By Andrea Shalal
WASHINGTON (Reuters) - The U.S. military's plans to spend up to $15 billion over the next five years on funding research should help encourage U.S. weapons makers to spend more on internal research instead of share buybacks, the Pentagon's chief arms buyer said.
Defense Undersecretary Frank Kendall, who has been critical about the high level of buybacks in the weapons industry, said he hoped new research funding in the Pentagon's fiscal 2017 budget proposal would help motivate companies to invest more in internal research and development, or IRAD.
"Winning those opportunities will depend upon the technologies industry has to offer, which depends on IRAD. I think as industry sees that, they’ll respond," Kendall told Reuters in an interview late on Tuesday.
Kendall acknowledged that publicly traded arms makers and their boards were focused on near-term metrics, including share prices, but said the longer-term health of those companies depended on their ability to innovate and develop new products.
"Chocolates give me an instant gratification, but it’s not the only thing I eat," Kendall said. "You’ve got to be concerned as a manager and as a board member, I would hope, about the long term health of the company and its long term competitiveness."
Deputy Defense Secretary Robert Work last week said the Pentagon's next budget request would include $12 billion to $15 billion in funding for war gaming, experimentation and the demonstration of new technologies aimed at ensuring a continued military edge over China and Russia.
Top U.S. weapons makers, including Lockheed Martin Corp (LMT.N), Boeing Co (BA.N) and Northrop Grumman Corp (NOC.N) are anxiously awaiting news about which weapons and research programs will be funded in the fiscal 2017 defense budget that is being finalized by Pentagon officials this month.
Kendall declined to give any details about the budget plan, or which weapons programs could take a hit given $17 billion in cuts required under a two-year budget deal with Congress.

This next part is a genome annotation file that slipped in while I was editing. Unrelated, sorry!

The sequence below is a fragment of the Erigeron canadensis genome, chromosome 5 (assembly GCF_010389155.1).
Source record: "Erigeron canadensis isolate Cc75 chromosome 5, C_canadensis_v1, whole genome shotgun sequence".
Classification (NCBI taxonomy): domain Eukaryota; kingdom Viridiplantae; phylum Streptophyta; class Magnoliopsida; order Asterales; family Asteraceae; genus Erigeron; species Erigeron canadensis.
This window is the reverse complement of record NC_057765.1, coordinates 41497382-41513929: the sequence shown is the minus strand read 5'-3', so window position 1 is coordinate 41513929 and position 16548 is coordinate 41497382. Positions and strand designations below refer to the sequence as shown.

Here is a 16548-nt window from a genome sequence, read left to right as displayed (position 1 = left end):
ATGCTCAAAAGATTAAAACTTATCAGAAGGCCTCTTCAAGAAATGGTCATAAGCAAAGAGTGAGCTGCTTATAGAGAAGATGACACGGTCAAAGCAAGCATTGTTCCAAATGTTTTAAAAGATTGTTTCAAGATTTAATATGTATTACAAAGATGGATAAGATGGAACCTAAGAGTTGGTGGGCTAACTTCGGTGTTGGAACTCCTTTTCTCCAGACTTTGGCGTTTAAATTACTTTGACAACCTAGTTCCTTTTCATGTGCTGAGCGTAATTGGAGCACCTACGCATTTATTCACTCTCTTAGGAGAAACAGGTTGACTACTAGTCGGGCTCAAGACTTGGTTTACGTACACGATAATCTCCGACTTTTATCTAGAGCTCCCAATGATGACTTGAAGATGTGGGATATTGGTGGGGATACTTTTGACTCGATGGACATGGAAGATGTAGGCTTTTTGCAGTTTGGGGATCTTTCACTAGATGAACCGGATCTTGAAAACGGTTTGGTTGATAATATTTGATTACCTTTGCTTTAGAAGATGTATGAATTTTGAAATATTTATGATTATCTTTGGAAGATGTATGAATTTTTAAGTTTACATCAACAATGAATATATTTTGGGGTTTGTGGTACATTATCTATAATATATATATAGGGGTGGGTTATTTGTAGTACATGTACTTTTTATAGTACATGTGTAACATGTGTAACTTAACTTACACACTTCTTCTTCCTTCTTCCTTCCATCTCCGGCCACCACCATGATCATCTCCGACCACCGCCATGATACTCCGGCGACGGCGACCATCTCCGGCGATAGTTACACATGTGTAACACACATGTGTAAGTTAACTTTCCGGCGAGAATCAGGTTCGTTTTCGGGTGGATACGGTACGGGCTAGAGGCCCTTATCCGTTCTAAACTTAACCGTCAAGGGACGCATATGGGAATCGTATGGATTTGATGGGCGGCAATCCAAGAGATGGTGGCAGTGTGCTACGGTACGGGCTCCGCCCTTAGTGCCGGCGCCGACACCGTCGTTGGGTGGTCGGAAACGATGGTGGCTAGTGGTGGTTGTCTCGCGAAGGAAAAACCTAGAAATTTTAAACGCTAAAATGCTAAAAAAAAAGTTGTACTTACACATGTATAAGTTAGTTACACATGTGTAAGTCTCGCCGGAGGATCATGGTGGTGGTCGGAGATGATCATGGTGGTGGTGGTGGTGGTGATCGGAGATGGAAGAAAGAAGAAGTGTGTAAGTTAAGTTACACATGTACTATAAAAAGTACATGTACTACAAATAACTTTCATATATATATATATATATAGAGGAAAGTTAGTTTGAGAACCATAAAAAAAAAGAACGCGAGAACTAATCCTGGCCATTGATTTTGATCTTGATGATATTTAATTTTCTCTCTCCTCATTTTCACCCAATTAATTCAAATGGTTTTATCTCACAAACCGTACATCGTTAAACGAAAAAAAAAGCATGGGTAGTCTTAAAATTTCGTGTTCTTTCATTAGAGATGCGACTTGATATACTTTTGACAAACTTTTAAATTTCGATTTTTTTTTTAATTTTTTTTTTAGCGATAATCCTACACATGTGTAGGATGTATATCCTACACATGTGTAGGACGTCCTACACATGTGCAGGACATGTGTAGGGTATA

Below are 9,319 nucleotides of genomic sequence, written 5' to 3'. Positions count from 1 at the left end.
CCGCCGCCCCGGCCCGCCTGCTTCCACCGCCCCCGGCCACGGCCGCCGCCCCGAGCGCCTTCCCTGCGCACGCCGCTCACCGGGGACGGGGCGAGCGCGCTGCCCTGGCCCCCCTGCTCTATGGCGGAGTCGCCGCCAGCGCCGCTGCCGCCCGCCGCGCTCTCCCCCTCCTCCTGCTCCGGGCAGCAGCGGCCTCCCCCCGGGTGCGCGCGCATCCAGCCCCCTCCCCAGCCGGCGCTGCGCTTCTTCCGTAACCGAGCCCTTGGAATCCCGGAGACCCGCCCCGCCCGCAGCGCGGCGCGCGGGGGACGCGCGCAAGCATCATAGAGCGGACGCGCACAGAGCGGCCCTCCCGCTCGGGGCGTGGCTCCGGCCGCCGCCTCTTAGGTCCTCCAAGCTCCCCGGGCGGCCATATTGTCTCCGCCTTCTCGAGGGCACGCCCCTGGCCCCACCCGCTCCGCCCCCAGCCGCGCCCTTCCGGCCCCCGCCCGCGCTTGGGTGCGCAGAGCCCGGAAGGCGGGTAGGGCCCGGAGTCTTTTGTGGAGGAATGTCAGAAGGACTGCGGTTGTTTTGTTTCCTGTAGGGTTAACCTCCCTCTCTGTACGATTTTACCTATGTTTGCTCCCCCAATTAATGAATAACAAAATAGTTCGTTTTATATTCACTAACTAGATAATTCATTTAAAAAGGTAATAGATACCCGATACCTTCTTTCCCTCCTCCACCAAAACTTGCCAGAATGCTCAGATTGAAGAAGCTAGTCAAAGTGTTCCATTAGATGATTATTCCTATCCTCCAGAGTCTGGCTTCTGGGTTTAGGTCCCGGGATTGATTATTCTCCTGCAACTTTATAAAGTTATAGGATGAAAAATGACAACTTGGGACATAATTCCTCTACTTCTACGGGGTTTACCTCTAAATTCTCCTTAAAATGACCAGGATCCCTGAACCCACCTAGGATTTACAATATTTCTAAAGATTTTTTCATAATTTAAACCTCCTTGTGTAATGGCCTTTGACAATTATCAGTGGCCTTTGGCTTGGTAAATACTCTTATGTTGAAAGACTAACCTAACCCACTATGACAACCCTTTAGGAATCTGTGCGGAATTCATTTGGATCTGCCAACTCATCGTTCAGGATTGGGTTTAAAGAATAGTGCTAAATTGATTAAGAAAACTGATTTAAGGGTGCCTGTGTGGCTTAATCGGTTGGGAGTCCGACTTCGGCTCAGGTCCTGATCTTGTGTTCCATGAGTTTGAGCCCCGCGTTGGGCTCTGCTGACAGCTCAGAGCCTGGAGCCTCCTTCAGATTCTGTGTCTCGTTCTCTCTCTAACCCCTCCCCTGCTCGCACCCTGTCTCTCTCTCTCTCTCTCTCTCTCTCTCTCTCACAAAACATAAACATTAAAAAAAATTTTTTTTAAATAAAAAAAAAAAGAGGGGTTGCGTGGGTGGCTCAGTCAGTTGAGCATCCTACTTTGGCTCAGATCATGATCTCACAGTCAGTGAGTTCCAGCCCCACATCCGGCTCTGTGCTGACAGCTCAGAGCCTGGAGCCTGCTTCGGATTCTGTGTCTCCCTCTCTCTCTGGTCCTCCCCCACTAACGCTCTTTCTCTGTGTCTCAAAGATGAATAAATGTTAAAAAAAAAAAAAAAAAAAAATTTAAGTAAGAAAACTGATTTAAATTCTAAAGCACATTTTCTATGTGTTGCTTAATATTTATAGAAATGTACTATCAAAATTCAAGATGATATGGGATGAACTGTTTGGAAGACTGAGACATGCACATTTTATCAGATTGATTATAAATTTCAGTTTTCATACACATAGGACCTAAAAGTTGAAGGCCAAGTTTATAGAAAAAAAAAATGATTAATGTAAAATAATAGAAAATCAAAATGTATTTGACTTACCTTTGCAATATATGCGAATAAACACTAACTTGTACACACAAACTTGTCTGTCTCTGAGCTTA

Industry executives were heartened earlier this year when Kendall dropped a plan that would have required government "sponsors" in order for firms to bill IRAD projects as overhead.
But they say the department could still do more to encourage firms to scale back buybacks and shift funding into research, or even merger and acquisition activity, by allowing them to bill more of those costs to the government through overhead.
"Kendall has to get creative and create more incentives," said one senior industry executive, who asked not to be named. The executive said companies often waited for years to find out that the department would not allow them to bill the costs of consolidating facilities after mergers, even though the moves were aimed at lowering the cost of weapons programs.
David Melcher, chief exeutive of the Aerospace Industries Association, told Reuters this year that share buybacks would likely diminish when interest rates began to rise and M&A activity picked up.
"You can only buy so many shares back before you’re private,” he said. “Even the Wall Street analyst crowd at some point will say, ‘When are you going to grow?'”
(Reporting by Andrea Shalal; Editing by Andrew Hay)